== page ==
Mike McGovern, an assistant professor of anthropology at Yale and the author of “Making War in Côte d’Ivoire,” is writing a book on Guinea.

13-29

Saudi- Indonesia Attempts to Save 28 on Death Row

June 30, 2011 by · Leave a Comment 

MENAFN – Arab News

(MENAFN – Arab News) Indonesia has called home its ambassador to Saudi Arabia for consultation following the execution of an Indonesian maid in Makkah on Saturday.

“The Foreign Affairs Ministry in Jakarta has recalled Ambassador Gatot Abdullah Mansyur for consultations and to discuss measures to solve other serious cases,” said Wishnu Krishnamurthi, spokesman of the Indonesian Embassy in Riyadh, on Monday. “A note of protest over the beheading of Indonesian maid Ruyati binti Sapubi has been sent to the Saudi side.”

Krishnamurthi added that the Kingdom carried out the execution by sword without giving Indonesia prior notice.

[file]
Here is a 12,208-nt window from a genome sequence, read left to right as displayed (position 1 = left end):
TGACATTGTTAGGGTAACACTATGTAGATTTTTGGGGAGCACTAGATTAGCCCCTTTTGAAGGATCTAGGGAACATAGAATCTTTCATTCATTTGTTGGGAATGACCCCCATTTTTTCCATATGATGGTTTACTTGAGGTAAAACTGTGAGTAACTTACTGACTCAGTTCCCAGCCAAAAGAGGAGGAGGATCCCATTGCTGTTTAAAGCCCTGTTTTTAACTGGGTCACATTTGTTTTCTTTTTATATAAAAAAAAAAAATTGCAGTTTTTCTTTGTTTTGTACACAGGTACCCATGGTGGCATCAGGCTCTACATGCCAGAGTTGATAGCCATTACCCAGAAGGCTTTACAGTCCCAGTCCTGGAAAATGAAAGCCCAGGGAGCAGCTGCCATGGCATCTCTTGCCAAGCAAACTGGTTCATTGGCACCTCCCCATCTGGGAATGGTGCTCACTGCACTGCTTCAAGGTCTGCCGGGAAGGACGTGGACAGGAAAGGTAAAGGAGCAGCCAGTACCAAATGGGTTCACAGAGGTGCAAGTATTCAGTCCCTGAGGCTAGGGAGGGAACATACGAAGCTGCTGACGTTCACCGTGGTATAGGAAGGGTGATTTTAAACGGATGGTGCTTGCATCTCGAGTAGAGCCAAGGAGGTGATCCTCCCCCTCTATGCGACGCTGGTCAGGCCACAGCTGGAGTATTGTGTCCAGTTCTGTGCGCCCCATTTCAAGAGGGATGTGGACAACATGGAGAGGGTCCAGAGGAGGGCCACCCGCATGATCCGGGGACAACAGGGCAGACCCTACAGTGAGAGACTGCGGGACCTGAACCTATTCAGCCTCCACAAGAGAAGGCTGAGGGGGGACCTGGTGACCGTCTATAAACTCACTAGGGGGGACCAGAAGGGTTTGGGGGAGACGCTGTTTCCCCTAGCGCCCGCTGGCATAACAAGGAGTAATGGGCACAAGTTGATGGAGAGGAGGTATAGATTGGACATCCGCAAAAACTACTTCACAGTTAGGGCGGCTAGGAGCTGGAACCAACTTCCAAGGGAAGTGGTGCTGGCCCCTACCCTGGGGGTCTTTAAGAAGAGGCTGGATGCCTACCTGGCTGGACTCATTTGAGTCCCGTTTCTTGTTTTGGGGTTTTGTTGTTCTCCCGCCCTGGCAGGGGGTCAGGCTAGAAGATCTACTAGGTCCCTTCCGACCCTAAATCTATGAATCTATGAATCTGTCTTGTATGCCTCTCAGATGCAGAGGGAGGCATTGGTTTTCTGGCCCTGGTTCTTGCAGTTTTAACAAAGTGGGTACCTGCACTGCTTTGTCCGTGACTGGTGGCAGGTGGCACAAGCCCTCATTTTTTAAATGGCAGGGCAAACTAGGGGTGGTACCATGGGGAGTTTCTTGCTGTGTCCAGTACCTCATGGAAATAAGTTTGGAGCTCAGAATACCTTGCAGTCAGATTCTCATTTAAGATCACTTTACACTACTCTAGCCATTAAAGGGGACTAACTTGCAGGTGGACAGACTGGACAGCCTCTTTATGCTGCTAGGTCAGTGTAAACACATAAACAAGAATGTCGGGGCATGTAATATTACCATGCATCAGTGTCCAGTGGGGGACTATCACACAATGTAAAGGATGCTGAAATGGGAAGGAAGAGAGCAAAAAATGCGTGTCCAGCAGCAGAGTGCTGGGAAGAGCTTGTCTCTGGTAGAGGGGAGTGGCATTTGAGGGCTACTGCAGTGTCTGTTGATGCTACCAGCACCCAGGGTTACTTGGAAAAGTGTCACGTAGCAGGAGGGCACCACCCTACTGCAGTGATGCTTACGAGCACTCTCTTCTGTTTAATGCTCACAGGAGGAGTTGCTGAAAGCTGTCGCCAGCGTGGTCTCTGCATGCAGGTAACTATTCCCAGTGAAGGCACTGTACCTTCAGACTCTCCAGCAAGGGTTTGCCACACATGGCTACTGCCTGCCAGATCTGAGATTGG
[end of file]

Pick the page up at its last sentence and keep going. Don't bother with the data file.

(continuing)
Sapubi’s family has sought the government help to get the body to Indonesia. The maid from Bekasi district, Western Java, was executed for murdering her 70-year-old Saudi woman employer in January 2010.

Didi Wahjudi, a representative from the Indonesian Consulate in Jeddah, said neither the consulate nor the embassy was informed of the execution. The protest has been lodged because Indonesia was still trying to settle her case and seek clemency, he added.

Krishnamurthi said his government has stepped up efforts to save 28 Indonesians on death row.

“A plan is under way to reach a settlement in all cases either in the courts or through exerting more efforts in cooperation with Saudi officials for out-of-court settlements,” added Krishnamurthi.

He pointed out that the Indonesian diplomatic missions were seeking pardons from families of the victims in several such cases.